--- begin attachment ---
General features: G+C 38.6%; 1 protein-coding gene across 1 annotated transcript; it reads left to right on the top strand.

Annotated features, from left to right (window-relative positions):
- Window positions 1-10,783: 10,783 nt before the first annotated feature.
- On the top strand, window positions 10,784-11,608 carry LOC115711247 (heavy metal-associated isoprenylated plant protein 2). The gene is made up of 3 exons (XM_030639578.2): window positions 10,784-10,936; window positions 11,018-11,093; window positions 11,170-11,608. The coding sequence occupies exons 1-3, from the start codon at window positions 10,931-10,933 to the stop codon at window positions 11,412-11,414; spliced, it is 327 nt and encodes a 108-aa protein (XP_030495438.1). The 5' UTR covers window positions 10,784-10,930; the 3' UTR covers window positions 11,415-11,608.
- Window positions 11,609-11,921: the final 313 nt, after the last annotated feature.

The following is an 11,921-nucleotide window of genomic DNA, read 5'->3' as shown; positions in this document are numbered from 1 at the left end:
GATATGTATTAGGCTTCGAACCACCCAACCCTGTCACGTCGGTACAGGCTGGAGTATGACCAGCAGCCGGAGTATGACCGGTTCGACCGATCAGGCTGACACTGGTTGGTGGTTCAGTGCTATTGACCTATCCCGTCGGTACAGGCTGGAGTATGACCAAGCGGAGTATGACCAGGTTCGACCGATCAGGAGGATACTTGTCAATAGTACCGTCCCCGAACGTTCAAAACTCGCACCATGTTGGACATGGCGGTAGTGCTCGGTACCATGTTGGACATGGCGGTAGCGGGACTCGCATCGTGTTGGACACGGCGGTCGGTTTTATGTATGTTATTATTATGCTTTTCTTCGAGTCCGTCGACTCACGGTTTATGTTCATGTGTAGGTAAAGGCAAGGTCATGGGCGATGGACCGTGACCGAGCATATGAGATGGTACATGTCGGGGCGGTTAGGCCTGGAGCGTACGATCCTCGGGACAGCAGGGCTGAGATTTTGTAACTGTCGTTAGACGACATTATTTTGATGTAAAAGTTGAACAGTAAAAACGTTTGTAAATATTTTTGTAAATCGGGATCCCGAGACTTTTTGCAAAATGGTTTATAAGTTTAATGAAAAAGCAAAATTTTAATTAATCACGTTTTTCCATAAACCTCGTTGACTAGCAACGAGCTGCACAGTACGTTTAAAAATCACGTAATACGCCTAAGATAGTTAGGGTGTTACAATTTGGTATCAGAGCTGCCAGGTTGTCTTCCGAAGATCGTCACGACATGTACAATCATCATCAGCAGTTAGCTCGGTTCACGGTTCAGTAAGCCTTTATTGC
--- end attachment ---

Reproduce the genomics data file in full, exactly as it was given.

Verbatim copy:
General features: G+C 38.6%; 1 protein-coding gene across 1 annotated transcript; it reads left to right on the top strand.

Annotated features, from left to right (window-relative positions):
- Window positions 1-10,783: 10,783 nt before the first annotated feature.
- On the top strand, window positions 10,784-11,608 carry LOC115711247 (heavy metal-associated isoprenylated plant protein 2). The gene is made up of 3 exons (XM_030639578.2): window positions 10,784-10,936; window positions 11,018-11,093; window positions 11,170-11,608. The coding sequence occupies exons 1-3, from the start codon at window positions 10,931-10,933 to the stop codon at window positions 11,412-11,414; spliced, it is 327 nt and encodes a 108-aa protein (XP_030495438.1). The 5' UTR covers window positions 10,784-10,930; the 3' UTR covers window positions 11,415-11,608.
- Window positions 11,609-11,921: the final 313 nt, after the last annotated feature.

The following is an 11,921-nucleotide window of genomic DNA, read 5'->3' as shown; positions in this document are numbered from 1 at the left end:
GATATGTATTAGGCTTCGAACCACCCAACCCTGTCACGTCGGTACAGGCTGGAGTATGACCAGCAGCCGGAGTATGACCGGTTCGACCGATCAGGCTGACACTGGTTGGTGGTTCAGTGCTATTGACCTATCCCGTCGGTACAGGCTGGAGTATGACCAAGCGGAGTATGACCAGGTTCGACCGATCAGGAGGATACTTGTCAATAGTACCGTCCCCGAACGTTCAAAACTCGCACCATGTTGGACATGGCGGTAGTGCTCGGTACCATGTTGGACATGGCGGTAGCGGGACTCGCATCGTGTTGGACACGGCGGTCGGTTTTATGTATGTTATTATTATGCTTTTCTTCGAGTCCGTCGACTCACGGTTTATGTTCATGTGTAGGTAAAGGCAAGGTCATGGGCGATGGACCGTGACCGAGCATATGAGATGGTACATGTCGGGGCGGTTAGGCCTGGAGCGTACGATCCTCGGGACAGCAGGGCTGAGATTTTGTAACTGTCGTTAGACGACATTATTTTGATGTAAAAGTTGAACAGTAAAAACGTTTGTAAATATTTTTGTAAATCGGGATCCCGAGACTTTTTGCAAAATGGTTTATAAGTTTAATGAAAAAGCAAAATTTTAATTAATCACGTTTTTCCATAAACCTCGTTGACTAGCAACGAGCTGCACAGTACGTTTAAAAATCACGTAATACGCCTAAGATAGTTAGGGTGTTACAATTTGGTATCAGAGCTGCCAGGTTGTCTTCCGAAGATCGTCACGACATGTACAATCATCATCAGCAGTTAGCTCGGTTCACGGTTCAGTAAGCCTTTATTGC